Despite some major improvements over the years, car accidents remain high. Every year, tens of thousands of people in the United States are killed in car accidents and hundreds of thousands of people are injured in them. Improving road safety is one of the best ways to prevent accidents – and therefore injuries and deaths related to them – but what’s the best approach for improving road safety?
Structural and Institutional Changes
Governments and organizations can work to make structural and institutional changes that have the power to keep roads safer.
- Speed limits. Speed limits exist for a reason. The higher your traveling speed, the less time you’ll have to react to changing circumstances around you – and the more destructive a resulting crash will be. Posted speed limits encourage drivers to drive slower, ultimately improving safety for everyone involved.
- Lane width. It’s counterintuitive, but smaller lanes actually lead to an increase in road safety. It’s intuitive to think that a wider lane would allow more maneuverability, leading to higher safety, but narrower lanes force drivers to be more cautious and pay more attention to the road.
- Traffic lights and traffic circles. Certain intersections are more dangerous than others, due to high traffic volume, blind spots, and other factors. Better roadway designs, with intelligently designed traffic lights and/or traffic circles, can help control the flow of traffic in an efficient and safe way.
- Law enforcement. Laws exist to protect the public, but they’re not universally followed. Increasing the presence of law enforcement and regularly enforcing traffic laws will help persuade drivers to remain compliant.
- Awareness campaigns. Public awareness campaigns about road safety also have the potential to reduce accidents, injuries, and deaths. Encouraging people to partake in simple habits, like establishing a designated driver or wearing a seatbelt, can have a massively beneficial effect.
- Extra safety features. Additional safety features of major roads and highways can also decrease potentially fatal accidents. For example, concrete barriers can prevent cars from veering too far off the road – and can keep pedestrians safer.
Driver Behavior Changes
Of course, there’s only so much the government can do to improve road safety. If our roads are going to be safer, we need to take matters into our own hands as drivers. There are several steps we can take to accomplish this:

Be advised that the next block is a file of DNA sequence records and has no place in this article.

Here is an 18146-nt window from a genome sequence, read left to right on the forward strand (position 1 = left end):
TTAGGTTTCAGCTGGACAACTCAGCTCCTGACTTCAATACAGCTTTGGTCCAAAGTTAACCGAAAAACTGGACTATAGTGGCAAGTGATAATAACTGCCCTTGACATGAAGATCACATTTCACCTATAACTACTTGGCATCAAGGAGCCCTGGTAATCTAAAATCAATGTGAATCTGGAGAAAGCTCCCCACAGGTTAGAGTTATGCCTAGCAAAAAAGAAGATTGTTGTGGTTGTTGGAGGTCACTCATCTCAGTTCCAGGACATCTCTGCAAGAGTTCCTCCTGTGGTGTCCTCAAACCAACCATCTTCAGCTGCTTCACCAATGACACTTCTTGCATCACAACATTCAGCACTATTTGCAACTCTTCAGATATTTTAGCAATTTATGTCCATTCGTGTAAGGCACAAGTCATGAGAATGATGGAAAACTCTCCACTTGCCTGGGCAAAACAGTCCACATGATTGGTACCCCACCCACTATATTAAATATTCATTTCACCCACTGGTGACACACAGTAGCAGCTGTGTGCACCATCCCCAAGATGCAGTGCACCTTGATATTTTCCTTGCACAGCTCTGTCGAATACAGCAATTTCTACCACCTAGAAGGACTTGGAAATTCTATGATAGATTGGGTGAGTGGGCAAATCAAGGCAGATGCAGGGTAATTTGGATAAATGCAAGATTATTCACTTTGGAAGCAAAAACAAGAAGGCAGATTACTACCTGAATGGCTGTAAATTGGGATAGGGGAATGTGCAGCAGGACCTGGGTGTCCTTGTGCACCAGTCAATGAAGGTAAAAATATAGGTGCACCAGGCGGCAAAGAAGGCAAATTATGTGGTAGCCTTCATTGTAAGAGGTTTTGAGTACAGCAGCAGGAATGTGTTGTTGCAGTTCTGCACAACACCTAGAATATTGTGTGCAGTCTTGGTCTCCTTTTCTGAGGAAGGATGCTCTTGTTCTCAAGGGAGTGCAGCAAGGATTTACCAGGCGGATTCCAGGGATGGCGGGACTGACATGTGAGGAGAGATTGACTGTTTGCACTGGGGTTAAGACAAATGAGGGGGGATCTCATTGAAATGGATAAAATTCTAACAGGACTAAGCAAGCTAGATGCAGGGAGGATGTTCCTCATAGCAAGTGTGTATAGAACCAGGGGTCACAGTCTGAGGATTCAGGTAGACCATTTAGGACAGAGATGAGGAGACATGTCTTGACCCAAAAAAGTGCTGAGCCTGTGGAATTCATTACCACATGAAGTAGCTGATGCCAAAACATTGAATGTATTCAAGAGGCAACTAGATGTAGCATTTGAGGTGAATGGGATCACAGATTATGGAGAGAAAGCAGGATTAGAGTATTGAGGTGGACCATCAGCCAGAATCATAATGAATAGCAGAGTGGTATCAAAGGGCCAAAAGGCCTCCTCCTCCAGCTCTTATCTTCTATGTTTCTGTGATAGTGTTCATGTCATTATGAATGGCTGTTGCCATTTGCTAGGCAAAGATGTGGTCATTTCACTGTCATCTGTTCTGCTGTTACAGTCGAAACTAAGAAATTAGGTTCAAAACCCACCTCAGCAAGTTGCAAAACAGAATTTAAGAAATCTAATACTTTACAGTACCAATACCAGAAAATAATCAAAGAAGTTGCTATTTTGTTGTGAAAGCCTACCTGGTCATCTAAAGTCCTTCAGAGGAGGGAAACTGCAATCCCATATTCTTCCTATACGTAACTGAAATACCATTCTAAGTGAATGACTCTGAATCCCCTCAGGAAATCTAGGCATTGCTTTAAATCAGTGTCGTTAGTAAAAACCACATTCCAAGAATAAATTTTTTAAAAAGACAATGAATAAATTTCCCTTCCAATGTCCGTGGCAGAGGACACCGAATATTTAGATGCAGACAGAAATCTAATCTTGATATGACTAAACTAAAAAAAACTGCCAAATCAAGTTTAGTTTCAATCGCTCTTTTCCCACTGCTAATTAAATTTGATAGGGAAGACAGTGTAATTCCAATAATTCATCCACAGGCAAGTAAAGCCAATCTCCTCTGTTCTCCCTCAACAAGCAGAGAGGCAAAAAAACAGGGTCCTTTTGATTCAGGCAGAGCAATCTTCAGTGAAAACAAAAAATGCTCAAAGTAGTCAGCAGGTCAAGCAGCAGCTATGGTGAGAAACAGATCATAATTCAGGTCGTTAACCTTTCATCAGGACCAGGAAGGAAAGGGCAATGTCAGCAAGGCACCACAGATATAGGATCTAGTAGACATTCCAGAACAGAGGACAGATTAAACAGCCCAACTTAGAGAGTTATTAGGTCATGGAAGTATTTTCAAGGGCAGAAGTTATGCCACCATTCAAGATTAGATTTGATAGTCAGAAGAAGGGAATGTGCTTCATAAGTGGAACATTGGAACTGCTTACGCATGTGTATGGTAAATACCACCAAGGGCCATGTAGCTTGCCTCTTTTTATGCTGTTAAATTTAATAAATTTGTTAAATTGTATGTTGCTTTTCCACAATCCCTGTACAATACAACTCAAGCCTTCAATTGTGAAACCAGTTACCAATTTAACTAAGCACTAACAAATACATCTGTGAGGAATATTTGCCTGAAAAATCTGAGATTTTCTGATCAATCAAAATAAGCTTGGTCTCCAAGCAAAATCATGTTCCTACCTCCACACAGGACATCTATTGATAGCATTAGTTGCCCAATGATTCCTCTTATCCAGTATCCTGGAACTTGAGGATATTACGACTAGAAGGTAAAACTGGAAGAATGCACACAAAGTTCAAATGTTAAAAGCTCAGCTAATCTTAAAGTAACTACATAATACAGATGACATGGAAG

- Push for vehicle safety. It’s important to push for greater vehicle safety as consumers. Vehicles equipped with features like anti-lock brakes and power steering are much less likely to lose control on the road, and those equipped with airbags and intelligent crumpling systems can reduce interior impact should an accident occur. Buying safer vehicles and demanding more from manufacturers can help here.
- Obey laws and posted signs. The mere existence of a law does nothing if nobody’s actively following it. Most traffic laws exist for the sole purpose of keeping you, other drivers, and pedestrians safe, so it’s important to follow them. Review the traffic laws in your area so you know you’re following them fully – and obey posted signs as well.
- Remain undistracted. Distracted driving has the potential to greatly magnify your risk of being in an accident. Distractions come in many forms; you might stare too long at a billboard, eat a fast food meal, or even glance down at your phone momentarily; even a minor, temporary distraction can render you unable to respond to the driver in front of you in time to avoid them.
- Remain unimpaired. Similarly, impaired driving leads to a much higher risk of accidents. Most people understand that you shouldn’t drink or take drugs before driving, but it’s less commonly recognized that tired and fatigued driving can raise your risk of an accident. Make sure you’re in a clear, focused state of mind before driving to keep the roads safer.
- Decrease speed and increase following distance. Most drivers could benefit from decreasing their speed and increasing their following distance. Even slight changes, like a drop of 10 mph and an extra 10 feet, can give you extra time to react to the other drivers around you and ultimately reduce your risk.
- Avoid or plan for inclement weather. Bad weather conditions, like fog, heavy snow, or rain, make roads less safe. We can’t control the weather, but we can control how we respond to it. Avoid driving in these bad conditions if you can. If you can’t, take extra precautions.
Our roads are never going to be completely safe. As long as there are heavy machines traveling at high speeds on our roads, they’re going to present some kind of danger. But with the right structural designs, the right policies, and a bit of proactive work from drivers, we can make our roads significantly safer.